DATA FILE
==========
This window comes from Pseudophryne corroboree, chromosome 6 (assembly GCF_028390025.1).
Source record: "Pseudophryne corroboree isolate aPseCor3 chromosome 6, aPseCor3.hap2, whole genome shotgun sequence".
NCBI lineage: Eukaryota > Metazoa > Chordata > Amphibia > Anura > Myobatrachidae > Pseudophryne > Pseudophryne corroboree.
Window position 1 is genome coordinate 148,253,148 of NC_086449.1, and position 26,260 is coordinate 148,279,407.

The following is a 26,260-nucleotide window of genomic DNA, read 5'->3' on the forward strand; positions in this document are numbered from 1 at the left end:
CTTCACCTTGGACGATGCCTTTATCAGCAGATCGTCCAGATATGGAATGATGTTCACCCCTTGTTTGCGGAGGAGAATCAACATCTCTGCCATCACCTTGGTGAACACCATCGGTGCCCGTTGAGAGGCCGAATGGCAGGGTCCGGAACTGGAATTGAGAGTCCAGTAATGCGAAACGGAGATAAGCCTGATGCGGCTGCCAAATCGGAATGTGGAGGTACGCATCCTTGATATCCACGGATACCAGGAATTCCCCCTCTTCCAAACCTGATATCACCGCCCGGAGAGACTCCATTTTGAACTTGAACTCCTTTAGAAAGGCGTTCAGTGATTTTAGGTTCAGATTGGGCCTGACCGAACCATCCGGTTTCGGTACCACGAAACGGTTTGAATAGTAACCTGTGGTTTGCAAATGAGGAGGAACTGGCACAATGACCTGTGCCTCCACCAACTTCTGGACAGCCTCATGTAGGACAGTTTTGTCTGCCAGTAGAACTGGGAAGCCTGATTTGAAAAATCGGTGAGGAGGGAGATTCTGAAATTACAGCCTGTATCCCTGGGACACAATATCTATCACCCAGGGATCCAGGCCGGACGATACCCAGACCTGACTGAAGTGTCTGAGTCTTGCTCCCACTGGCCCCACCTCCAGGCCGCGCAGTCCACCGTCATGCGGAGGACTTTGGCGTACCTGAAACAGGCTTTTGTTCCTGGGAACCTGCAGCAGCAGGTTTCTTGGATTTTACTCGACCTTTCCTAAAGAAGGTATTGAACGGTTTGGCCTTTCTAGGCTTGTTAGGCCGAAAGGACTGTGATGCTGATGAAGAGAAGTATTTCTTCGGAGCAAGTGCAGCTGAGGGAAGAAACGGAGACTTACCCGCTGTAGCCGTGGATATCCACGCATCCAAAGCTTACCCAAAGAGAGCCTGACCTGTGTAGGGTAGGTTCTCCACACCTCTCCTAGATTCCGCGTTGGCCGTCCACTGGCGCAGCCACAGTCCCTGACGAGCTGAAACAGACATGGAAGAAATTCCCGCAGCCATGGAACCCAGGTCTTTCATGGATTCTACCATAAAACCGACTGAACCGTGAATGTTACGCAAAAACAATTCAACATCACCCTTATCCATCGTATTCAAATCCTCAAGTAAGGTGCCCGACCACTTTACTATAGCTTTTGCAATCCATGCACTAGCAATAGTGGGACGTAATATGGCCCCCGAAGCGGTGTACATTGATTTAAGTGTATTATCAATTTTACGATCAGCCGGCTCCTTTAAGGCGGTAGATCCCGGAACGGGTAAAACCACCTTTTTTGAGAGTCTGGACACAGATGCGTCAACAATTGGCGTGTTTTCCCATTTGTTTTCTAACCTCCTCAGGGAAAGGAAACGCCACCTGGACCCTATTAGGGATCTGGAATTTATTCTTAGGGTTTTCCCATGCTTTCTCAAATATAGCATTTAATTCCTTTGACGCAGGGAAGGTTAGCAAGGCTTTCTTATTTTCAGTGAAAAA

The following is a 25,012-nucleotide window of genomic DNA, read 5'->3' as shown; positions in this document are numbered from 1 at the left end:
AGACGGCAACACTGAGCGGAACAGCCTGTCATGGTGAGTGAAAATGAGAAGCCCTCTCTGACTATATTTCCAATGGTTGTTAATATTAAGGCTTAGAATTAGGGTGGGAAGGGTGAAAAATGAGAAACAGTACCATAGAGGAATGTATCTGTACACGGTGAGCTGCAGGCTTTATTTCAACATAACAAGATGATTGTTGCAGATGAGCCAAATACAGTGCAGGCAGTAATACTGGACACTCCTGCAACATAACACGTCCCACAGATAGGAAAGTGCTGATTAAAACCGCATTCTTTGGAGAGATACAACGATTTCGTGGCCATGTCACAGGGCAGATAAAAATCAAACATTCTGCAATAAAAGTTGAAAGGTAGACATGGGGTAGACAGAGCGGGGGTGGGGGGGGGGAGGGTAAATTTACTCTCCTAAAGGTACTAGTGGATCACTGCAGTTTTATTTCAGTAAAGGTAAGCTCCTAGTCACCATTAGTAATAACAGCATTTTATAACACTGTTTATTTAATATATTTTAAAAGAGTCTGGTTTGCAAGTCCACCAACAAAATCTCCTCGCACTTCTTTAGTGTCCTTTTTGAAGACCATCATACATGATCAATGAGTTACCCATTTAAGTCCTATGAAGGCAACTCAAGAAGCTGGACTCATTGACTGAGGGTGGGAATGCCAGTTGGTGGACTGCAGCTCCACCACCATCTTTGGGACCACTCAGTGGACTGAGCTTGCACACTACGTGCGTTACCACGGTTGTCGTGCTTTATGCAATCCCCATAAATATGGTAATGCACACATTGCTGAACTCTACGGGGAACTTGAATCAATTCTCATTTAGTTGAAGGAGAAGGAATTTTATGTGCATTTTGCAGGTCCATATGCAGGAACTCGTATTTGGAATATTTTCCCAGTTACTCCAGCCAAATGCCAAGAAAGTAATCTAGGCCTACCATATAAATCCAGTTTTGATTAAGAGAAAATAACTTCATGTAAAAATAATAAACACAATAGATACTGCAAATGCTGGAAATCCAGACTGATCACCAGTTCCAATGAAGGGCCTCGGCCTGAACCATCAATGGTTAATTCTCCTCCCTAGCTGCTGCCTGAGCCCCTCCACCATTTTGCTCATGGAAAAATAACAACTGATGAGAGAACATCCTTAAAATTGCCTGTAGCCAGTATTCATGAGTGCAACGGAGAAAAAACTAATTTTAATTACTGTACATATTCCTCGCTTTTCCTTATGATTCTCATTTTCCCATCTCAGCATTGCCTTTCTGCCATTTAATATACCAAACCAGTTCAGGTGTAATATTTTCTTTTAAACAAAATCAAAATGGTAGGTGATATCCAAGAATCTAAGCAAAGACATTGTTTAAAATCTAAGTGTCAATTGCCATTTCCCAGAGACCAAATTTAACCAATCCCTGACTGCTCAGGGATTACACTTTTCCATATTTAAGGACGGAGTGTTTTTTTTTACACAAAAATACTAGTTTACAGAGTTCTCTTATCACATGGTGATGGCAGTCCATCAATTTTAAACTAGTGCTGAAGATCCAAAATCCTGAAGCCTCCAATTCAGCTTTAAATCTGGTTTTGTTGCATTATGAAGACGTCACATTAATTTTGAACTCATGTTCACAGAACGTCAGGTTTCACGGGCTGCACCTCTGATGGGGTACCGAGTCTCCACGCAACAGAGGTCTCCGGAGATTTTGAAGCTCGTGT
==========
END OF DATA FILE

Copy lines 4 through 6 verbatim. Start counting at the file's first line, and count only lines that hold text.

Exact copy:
Window position 1 is genome coordinate 148,253,148 of NC_086449.1, and position 26,260 is coordinate 148,279,407.

The following is a 26,260-nucleotide window of genomic DNA, read 5'->3' on the forward strand; positions in this document are numbered from 1 at the left end:
CTTCACCTTGGACGATGCCTTTATCAGCAGATCGTCCAGATATGGAATGATGTTCACCCCTTGTTTGCGGAGGAGAATCAACATCTCTGCCATCACCTTGGTGAACACCATCGGTGCCCGTTGAGAGGCCGAATGGCAGGGTCCGGAACTGGAATTGAGAGTCCAGTAATGCGAAACGGAGATAAGCCTGATGCGGCTGCCAAATCGGAATGTGGAGGTACGCATCCTTGATATCCACGGATACCAGGAATTCCCCCTCTTCCAAACCTGATATCACCGCCCGGAGAGACTCCATTTTGAACTTGAACTCCTTTAGAAAGGCGTTCAGTGATTTTAGGTTCAGATTGGGCCTGACCGAACCATCCGGTTTCGGTACCACGAAACGGTTTGAATAGTAACCTGTGGTTTGCAAATGAGGAGGAACTGGCACAATGACCTGTGCCTCCACCAACTTCTGGACAGCCTCATGTAGGACAGTTTTGTCTGCCAGTAGAACTGGGAAGCCTGATTTGAAAAATCGGTGAGGAGGGAGATTCTGAAATTACAGCCTGTATCCCTGGGACACAATATCTATCACCCAGGGATCCAGGCCGGACGATACCCAGACCTGACTGAAGTGTCTGAGTCTTGCTCCCACTGGCCCCACCTCCAGGCCGCGCAGTCCACCGTCATGCGGAGGACTTTGGCGTACCTGAAACAGGCTTTTGTTCCTGGGAACCTGCAGCAGCAGGTTTCTTGGATTTTACTCGACCTTTCCTAAAGAAGGTATTGAACGGTTTGGCCTTTCTAGGCTTGTTAGGCCGAAAGGACTGTGATGCTGATGAAGAGAAGTATTTCTTCGGAGCAAGTGCAGCTGAGGGAAGAAACGGAGACTTACCCGCTGTAGCCGTGGATATCCACGCATCCAAAGCTTACCCAAAGAGAGCCTGACCTGTGTAGGGTAGGTTCTCCACACCTCTCCTAGATTCCGCGTTGGCCGTCCACTGGCGCAGCCACAGTCCCTGACGAGCTGAAACAGACATGGAAGAAATTCCCGCAGCCATGGAACCCAGGTCTTTCATGGATTCTACCATAAAACCGACTGAACCGTGAATGTTACGCAAAAACAATTCAACATCACCCTTATCCATCGTATTCAAATCCTCAAGTAAGGTGCCCGACCACTTTACTATAGCTTTTGCAATCCATGCACTAGCAATAGTGGGACGTAATATGGCCCCCGAAGCGGTGTACATTGATTTAAGTGTATTATCAATTTTACGATCAGCCGGCTCCTTTAAGGCGGTAGATCCCGGAACGGGTAAAACCACCTTTTTTGAGAGTCTGGACACAGATGCGTCAACAATTGGCGTGTTTTCCCATTTGTTTTCTAACCTCCTCAGGGAAAGGAAACGCCACCTGGACCCTATTAGGGATCTGGAATTTATTCTTAGGGTTTTCCCATGCTTTCTCAAATATAGCATTTAATTCCTTTGACGCAGGGAAGGTTAGCAAGGCTTTCTTATTTTCAGTGAAAAA